Intuition in Intelligence

As regular readers of this blog know, I spent my thirty-five-year government career in intelligence work. I learned early on that the end result of the hard work of intelligence is fact and nothing but fact. My opinion of the fact was immaterial.

But more often than not, it was intuition that led to the uncovering of the facts. Merriam-Webster defines intuition as “the power or faculty of attaining direct knowledge or cognition without evident rational thought and inference.” To me, intuition is instant, instinctive knowledge not derived from research or factfinding. It’s something I already know beforehand.

So typically in my search for the truth about a foreign nation, I would conjecture about actions I had no data to confirm. My suspicion guided my search for fact. And many times, my intuition led to uncovering the truth I had suspected.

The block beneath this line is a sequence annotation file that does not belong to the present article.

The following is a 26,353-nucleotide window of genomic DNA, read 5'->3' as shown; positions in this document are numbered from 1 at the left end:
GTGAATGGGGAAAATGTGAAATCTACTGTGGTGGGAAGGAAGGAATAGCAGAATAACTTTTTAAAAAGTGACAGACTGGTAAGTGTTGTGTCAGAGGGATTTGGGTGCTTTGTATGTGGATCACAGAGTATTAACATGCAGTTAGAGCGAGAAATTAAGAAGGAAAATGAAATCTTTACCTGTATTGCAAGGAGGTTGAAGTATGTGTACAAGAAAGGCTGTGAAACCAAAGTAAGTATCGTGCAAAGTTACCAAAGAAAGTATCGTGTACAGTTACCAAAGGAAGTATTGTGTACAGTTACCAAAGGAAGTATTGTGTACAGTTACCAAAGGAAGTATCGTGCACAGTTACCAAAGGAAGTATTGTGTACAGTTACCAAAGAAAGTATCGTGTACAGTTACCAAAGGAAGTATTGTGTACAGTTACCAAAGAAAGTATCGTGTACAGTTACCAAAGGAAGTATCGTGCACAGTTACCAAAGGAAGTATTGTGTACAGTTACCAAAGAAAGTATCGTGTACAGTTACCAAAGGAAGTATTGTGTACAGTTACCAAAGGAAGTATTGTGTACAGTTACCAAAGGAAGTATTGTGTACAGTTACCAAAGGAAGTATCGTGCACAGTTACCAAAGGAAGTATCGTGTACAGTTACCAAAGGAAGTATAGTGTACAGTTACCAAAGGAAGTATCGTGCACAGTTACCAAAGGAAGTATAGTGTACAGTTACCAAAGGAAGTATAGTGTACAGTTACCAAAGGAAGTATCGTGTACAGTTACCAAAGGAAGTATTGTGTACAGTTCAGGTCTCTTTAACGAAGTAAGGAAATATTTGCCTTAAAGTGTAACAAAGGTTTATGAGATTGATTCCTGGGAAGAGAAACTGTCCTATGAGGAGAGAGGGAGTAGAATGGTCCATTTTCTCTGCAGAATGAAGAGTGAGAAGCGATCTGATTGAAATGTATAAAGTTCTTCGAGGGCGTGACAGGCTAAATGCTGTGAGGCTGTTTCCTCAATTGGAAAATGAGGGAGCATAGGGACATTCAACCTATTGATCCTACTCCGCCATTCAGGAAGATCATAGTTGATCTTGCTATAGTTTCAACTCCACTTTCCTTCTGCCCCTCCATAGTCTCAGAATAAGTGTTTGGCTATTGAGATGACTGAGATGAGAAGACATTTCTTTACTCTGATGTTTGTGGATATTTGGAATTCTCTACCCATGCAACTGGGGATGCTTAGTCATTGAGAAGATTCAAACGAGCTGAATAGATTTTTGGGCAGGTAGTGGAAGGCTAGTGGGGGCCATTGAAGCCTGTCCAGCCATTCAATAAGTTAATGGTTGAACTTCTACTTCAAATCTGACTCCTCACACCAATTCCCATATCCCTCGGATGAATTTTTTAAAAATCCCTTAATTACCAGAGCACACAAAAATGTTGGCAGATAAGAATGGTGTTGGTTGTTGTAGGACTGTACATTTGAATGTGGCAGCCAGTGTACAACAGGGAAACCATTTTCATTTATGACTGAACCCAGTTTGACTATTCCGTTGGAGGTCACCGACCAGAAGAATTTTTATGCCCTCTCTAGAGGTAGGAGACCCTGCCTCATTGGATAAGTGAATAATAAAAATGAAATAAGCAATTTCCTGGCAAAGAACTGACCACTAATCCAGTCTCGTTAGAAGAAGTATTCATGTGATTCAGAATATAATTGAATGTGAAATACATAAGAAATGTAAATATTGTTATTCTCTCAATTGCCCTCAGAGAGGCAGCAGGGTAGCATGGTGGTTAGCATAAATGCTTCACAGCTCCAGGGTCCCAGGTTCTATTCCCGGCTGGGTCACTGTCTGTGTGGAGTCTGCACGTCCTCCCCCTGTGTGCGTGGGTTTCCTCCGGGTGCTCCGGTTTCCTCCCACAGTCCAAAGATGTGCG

Long ago, I concluded that intimate knowledge of the intelligence target—how the enemy thought, how he saw the world, what his goals were—was invaluable in directing the collection of data about him. Knowing him well told me where to look and what to search for.

One example of many is the North Vietnamese conquest of Saigon that ended the Vietnam war. In April 1975, conventional wisdom of the day was that the war was over. The U.S. and the Democratic Republic of Vietnam (DRV, that is, North Vietnam) had signed a peace treaty. But I had been collecting data on and studying the DRV in its drive to conquer South Vietnam for almost fifteen years. I knew the DRV and its communications like the back of hand. It was clear to me that the country was perfectly capable of lying to accomplish its goals. And I knew that it was determined to unify Vietnam under its rule. That intuition guided my search for data. And I found it. The evidence from signals intelligence (my specialty) was overwhelming that the DRV was preparing to attack Saigon. I warned everyone repeatedly. But I wasn’t believed. Saigon fell. Thousands died. And the U.S. lost a war for the first time.

So intuition and knowing where to look are key to intelligence success. Thank God I followed my instincts and listened to my inner voice—although ultimately I failed: I wasn’t believed.

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